Tokyo market course likely tied to Japan, U.S. policies in year ahead

Finance Minister Shunichi Suzuki poses before ringing the bell to mark the start of trading in 2023 at the Tokyo Stock Exchange in Tokyo on Wednesday.

Tokyo financial markets in 2023 are likely to be heavily swayed by Japanese and U.S. monetary policies, as well as the global economy.

The markets started the year with a stronger yen and weaker stocks on expectations that the Bank of Japan will continue to modify its monetary easing measures.

In the foreign exchange market, the yen, having appreciated against the dollar since the beginning of the year, at one point on Tuesday hit around ¥129.50 to the dollar, its highest value in some seven months.

Traders have been buying more yen and selling more dollars in anticipation of a narrowing interest rate spread between Japan and the United States. The yen dropped below ¥130 again on Wednesday evening.

In December, the central bank expanded the upper ceiling on long-term interest rate fluctuations from 0.25% to 0.5%.

Bank of Japan Gov. Haruhiko Kuroda explained that this was “not an interest rate hike,” and stressed in his speech on Wednesday that “the bank intends to continue monetary easing to raise prices in a way that is accompanied by wage growth.” However, anticipation continues to smolder in the market that the bank will make further policy modifications.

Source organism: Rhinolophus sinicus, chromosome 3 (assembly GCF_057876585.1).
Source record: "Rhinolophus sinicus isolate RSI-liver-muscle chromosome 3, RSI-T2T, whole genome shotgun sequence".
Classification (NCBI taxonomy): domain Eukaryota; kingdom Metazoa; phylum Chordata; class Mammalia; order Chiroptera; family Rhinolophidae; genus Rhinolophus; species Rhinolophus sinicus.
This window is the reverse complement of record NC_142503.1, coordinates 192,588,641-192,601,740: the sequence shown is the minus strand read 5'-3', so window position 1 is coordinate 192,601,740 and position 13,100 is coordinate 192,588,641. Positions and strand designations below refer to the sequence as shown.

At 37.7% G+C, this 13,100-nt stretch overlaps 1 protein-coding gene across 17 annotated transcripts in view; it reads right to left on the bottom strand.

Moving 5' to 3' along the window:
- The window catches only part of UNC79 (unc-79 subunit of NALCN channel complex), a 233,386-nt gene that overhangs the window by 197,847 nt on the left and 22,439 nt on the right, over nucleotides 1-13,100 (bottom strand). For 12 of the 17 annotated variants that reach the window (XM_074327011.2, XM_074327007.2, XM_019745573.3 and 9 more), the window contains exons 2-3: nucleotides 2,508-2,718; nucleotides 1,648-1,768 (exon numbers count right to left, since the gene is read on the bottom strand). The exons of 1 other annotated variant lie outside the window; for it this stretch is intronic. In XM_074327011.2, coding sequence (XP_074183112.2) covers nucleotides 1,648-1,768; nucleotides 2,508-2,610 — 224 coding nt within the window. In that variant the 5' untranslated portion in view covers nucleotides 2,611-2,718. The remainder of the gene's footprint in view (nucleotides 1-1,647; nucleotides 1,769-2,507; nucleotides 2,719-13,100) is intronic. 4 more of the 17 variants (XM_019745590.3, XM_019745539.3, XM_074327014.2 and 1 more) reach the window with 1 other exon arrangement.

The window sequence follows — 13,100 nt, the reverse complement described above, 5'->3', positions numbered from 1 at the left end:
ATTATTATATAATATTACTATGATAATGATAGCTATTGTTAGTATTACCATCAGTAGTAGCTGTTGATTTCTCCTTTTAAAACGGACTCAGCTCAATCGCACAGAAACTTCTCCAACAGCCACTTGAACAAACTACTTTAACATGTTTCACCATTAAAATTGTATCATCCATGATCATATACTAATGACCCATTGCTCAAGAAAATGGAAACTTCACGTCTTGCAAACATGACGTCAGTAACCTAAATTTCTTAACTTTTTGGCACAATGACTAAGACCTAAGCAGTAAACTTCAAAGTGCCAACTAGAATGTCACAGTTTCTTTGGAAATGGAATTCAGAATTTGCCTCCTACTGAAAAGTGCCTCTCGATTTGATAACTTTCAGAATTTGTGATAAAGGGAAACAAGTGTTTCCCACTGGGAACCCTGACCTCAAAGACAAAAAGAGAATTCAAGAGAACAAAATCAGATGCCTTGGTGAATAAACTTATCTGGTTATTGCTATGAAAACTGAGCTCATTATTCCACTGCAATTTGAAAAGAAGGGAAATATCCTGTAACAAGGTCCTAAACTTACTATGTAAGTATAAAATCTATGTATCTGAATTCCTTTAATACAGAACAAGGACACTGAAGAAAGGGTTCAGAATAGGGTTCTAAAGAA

Some have indicated that the U.S. Federal Reserve may halt interest rate hikes by the end of the year. Teppei Ino of the MUFG bank said the yen could appreciate to about ¥120 to the dollar.

The Tokyo equity market is also likely to be greatly affected by overseas economic trends.

There is a widespread view in the market that the Fed will keep the policy rate at around 5% for some time after continuing to raise interest rates through May. Higher interest rates could cool the economy too much by curtailing consumption and investment.

Some are concerned about the negative impact of a rising yen and a weakening dollar.

“[A stronger yen and weaker dollar] will increase the risk of downward [revisions] by companies, which will make their business performance less solid,” said Kazunori Tatebe of Goldman Sachs Japan Co.

Yet, Japan’s economy is expected to be stronger in 2023 than overseas economies given the delayed reopening of Japan’s economy from the pandemic.

“If Japan’s economy recovers due to the resumption of economic activity, including inbound travel, it will probably boost stock prices,” said Maki Sawada of Nomura Securities Co.